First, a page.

The Yungas is an area north of La Paz which is best described as the transition zone between the dry Altiplano and the humid Amazon Basin. Coroico, a small sleepy village, is one of the major settlements in the region. We got a first glimpse of this village perched on the mountain slope with amazing scenery all around when biking down “Death Road”. We knew then that this was a place where we wanted to chill out for a few days.
Not that we were tired, but we were worried that moving constantly within a range of 4.400 meters of altitude might eventually have an effect on our bodies. After spending weeks above 3.800 meters in Peru, near Lake Titicaca and in La Paz, we went down to the Amazon Basin at 280 meters for ten days, then up to La Paz for just two days with one time at 4.640 meters and back down again to the Yungas at 1.750 meters.
Actually we both have coped rather well with the high altitude, even though it has been sometimes difficult to sleep around 4.000 meters, but that was as severe as it got. In Cusco, at only 3.200 meters, it is not uncommon that tourists have to be admitted to the hospital and giving oxygen.
There is a lot to do in Coroico, hiking, more mountain biking, horseback riding, which all seemed so tempting. But luckily it rained us on the first day, forcing us stay at the hotel, which was probably the wisest thing to do after all the recent activities and we really managed to nothing for a few days.
Here in the Yungas region, it was the first time that we saw a few black people. While traveling through Peru and Bolivia it seemed that the population was exclusively of Indigenous or Hispanic descent. So this caught our attention. There are about 35.000 Afro-Bolivians who descended from African slaves that were brought to Bolivia to work in the silver mines of Potosi, where they died in astronomical numbers. Actually there is a village here called Torano, where only black people live. It has already found its way into the travel itineraries.
One day we hired a taxi to take us to coca and then to coffee plantations. Our taxi driver, a graduate of the University of Agriculture in Carman Pampa, therefore also served as knowledgeable guide for those almost three hours. And this is what we learned.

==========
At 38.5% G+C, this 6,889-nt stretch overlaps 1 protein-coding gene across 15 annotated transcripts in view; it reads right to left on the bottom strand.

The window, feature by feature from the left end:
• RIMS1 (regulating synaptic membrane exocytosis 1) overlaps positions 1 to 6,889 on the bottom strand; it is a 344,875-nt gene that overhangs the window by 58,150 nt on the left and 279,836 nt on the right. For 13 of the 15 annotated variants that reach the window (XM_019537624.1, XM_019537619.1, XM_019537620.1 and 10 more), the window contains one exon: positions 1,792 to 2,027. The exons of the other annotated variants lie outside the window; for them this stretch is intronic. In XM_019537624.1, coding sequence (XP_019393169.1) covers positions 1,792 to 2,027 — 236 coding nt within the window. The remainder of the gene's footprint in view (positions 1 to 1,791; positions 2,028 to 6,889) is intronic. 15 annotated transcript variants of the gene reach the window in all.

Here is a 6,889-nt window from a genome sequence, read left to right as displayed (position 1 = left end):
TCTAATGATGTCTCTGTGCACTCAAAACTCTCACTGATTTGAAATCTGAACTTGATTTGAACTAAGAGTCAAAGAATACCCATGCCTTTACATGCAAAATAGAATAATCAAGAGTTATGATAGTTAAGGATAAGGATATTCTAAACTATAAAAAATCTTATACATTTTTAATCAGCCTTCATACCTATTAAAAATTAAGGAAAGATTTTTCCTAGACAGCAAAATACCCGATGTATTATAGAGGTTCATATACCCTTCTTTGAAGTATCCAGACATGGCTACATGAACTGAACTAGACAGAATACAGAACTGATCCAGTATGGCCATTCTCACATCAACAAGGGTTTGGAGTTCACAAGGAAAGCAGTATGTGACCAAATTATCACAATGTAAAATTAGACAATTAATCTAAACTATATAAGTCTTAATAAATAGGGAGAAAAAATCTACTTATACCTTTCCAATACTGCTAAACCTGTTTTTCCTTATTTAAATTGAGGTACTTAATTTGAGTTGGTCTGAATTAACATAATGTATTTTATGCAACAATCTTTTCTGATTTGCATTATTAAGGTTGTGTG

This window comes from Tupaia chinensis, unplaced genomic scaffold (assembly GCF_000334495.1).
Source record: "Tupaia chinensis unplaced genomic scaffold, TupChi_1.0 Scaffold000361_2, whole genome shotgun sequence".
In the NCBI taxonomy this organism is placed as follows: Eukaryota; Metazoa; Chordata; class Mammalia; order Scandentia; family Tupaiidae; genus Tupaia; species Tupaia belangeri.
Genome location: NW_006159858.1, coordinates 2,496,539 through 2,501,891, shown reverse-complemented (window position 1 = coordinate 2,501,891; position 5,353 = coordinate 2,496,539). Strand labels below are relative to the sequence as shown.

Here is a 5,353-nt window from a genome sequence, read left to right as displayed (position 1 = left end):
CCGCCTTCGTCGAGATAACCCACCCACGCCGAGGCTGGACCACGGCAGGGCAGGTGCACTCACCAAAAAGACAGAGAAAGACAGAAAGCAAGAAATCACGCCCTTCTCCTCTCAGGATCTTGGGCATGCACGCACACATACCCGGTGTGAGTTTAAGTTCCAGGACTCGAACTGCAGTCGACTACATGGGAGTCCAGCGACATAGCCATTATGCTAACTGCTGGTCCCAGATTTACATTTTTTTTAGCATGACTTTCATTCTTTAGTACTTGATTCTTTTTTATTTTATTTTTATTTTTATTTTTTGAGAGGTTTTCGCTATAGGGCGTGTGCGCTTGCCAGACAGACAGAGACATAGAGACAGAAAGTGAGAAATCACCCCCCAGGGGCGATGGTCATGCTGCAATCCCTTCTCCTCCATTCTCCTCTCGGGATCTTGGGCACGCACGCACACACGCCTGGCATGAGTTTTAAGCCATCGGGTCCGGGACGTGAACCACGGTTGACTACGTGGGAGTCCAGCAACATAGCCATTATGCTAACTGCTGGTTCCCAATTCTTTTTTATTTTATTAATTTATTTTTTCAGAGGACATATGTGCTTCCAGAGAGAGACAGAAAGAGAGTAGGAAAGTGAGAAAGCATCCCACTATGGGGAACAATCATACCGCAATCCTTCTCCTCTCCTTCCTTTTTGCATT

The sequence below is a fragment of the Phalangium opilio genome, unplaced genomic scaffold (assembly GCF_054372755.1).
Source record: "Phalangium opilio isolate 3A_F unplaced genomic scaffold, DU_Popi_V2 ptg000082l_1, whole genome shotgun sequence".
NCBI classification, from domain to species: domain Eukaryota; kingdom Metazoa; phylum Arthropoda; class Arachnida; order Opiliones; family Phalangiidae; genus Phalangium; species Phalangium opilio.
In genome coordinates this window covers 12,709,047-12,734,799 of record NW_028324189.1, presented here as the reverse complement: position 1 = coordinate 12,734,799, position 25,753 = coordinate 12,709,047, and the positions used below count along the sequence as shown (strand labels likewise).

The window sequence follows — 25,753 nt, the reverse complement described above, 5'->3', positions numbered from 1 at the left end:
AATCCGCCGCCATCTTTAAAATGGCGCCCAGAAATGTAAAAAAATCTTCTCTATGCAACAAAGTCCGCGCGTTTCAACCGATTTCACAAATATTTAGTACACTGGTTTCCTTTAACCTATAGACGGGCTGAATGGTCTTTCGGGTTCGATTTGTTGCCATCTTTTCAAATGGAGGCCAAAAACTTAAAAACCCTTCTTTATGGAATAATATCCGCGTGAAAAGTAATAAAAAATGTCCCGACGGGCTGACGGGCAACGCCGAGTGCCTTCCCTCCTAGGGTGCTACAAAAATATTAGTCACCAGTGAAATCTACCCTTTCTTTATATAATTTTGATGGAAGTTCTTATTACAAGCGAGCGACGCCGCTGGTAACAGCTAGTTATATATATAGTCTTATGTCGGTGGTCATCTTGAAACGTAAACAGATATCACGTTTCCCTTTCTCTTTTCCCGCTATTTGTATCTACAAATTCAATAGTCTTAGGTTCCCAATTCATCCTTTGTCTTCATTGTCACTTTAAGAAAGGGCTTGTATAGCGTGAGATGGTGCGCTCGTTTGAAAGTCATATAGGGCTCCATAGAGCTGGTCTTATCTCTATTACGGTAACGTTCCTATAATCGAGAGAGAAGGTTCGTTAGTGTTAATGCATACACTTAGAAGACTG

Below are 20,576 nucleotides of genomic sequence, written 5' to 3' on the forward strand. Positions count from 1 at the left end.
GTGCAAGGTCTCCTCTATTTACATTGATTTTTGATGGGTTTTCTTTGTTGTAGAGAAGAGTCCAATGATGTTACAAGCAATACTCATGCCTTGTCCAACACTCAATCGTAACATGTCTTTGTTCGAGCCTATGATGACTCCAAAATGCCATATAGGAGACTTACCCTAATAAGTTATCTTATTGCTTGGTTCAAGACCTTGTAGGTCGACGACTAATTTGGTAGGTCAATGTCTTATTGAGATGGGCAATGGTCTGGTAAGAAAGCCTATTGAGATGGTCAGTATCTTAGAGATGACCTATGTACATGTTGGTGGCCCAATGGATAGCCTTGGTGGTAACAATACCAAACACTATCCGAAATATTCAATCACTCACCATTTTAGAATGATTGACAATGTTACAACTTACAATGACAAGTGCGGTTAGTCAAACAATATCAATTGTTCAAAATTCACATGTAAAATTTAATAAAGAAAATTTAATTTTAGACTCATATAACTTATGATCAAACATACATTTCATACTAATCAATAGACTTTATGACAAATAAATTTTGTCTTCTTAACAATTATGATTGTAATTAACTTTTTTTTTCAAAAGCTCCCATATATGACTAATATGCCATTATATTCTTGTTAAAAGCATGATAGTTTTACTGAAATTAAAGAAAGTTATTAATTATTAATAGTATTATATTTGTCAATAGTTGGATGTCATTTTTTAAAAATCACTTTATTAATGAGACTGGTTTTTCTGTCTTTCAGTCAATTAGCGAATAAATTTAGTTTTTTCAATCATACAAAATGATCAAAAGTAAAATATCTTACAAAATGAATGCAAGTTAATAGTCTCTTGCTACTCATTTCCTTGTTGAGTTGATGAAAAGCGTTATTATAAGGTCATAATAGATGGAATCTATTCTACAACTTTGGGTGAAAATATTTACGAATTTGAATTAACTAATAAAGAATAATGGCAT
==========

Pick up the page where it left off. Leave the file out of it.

The Yungas is the region that produces the best coca leaves, which are sold throughout Bolivia. There are different plants of coca, and the lower bushes are the one producing the highest quality of leaves. Of the four harvests per year, the first harvest is also the one producing the highest quality. One kilogram of Coca leaves costs approx. 40 Bolivanos or 4 Euros … Our “guide” explained us that one field could bring as much (or actually as little) as 2.000 Bolivanos or 200 Euro per year. We watched some farmers pick the leaves. It is hard work in this heat, a field also requires tending, for example weed needs to be removed.
By the way, coca leaves are sold legally in Bolivia and we have started most of our days with a cup of Mate de Coca. It is served in teabags or the very leaves. Just chewing coca leaves does not have any effect. It needs to be taken with an alkaloid to extract the stimulating substance from the leaf: this is usually made of mineral lime, potato and quinoa ash.
We then took a road that remembered us very much of the “Death Road”, but for the fact that this one was only linking Coroico to a smaller city, Carmen Pampa. There we had a chance to visit a coffee plantation as well as a processing plant. We got to see coffee in every possible form and stage of processing: from the red and yellow mature beans still on the tree to grinded coffee with an extreme strong aroma.